The people of Israel hoped for what seemed the impossible, to look on God’s face. Let your face shine on us and we shall be saved (Ps 80). But God said to Moses: You cannot see my face, for no none may see me and live (Exodus 33:20). The incalculable radiance of the one whose name was I AM would burn people to cinders. Imagine this utter desire for what would annihilate one, like Icarus flying to the sun, or the awful temptation to throw oneself into the air off a cliff, since surely one will fly!

But in the fullness of time, God became human. John tells us: No one has ever seen God. The only Son, God, who is at the Father’s side, has revealed him (John 1:18). This impossible wish was granted in the face of a vulnerable and dependent child. His eyes were closed so that we could look upon him before he gazed on us. In Marilynne Robinson’s novel Gilead, the aged pastor John Ames says, “Any human face is a claim on you, because you can’t help but understand the singularity of it, the courage and loneliness of it. But this is truest of the face of an infant.”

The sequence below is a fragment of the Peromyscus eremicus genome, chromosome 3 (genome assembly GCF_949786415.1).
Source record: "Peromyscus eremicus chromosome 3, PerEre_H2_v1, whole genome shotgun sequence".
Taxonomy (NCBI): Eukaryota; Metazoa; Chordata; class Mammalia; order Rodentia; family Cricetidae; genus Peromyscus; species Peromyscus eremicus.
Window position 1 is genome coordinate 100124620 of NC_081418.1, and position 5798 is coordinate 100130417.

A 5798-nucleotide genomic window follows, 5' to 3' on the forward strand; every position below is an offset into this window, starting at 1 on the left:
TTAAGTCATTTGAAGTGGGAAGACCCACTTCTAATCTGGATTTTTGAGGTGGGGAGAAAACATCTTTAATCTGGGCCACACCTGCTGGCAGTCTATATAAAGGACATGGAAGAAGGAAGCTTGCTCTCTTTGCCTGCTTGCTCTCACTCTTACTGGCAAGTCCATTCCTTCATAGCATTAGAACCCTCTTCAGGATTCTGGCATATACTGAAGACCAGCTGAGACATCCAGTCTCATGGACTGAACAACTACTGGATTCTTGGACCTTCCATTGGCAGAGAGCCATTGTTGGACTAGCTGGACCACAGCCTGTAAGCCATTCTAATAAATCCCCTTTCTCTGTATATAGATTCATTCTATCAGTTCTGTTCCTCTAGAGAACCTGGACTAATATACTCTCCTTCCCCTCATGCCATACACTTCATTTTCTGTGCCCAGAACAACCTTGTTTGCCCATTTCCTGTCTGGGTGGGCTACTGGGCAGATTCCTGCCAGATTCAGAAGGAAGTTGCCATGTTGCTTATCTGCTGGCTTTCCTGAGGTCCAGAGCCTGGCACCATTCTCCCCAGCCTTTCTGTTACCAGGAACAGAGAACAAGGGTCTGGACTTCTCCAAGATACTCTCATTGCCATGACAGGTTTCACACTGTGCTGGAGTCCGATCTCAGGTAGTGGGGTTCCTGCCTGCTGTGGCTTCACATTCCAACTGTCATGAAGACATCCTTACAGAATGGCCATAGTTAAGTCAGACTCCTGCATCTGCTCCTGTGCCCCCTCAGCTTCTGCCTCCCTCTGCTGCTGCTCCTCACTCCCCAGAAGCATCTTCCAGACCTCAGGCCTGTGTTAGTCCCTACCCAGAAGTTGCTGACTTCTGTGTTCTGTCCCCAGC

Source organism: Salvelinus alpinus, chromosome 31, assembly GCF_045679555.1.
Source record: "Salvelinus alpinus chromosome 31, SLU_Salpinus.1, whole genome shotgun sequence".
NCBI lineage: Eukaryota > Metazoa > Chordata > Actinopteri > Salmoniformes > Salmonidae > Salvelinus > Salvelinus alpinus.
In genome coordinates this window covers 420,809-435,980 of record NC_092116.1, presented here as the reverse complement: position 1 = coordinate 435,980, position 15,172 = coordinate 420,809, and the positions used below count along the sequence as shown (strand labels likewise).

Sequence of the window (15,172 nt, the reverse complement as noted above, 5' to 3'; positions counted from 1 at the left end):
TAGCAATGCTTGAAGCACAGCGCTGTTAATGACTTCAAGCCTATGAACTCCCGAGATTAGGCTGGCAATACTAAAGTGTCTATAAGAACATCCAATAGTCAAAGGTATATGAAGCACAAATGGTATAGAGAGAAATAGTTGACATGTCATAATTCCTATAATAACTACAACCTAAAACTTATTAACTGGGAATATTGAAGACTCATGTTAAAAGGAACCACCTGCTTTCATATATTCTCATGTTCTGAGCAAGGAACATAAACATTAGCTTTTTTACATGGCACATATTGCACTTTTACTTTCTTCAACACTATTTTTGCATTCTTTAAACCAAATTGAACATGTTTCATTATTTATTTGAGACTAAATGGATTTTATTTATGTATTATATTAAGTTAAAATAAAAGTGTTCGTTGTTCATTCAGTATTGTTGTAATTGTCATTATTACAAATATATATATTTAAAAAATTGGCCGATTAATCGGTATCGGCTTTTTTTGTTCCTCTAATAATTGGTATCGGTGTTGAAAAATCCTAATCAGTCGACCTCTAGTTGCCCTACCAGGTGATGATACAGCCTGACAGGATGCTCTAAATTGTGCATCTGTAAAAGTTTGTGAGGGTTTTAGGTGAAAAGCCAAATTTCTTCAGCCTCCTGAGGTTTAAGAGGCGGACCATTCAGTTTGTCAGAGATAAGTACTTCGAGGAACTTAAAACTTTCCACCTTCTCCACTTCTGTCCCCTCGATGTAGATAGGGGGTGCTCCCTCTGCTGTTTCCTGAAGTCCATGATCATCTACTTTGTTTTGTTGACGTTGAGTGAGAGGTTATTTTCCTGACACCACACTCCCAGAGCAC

We saw his face, but it was God who died, his eyes closed again on the cross. If we long to see him now, we must cherish what is most vulnerable. John says, “We shall become like him for we shall see him as he is (1 John 3:2). Even now we may begin to be transformed, shedding the armour and the mask, crying out with him, I AM.

Timothy Radcliffe OP.

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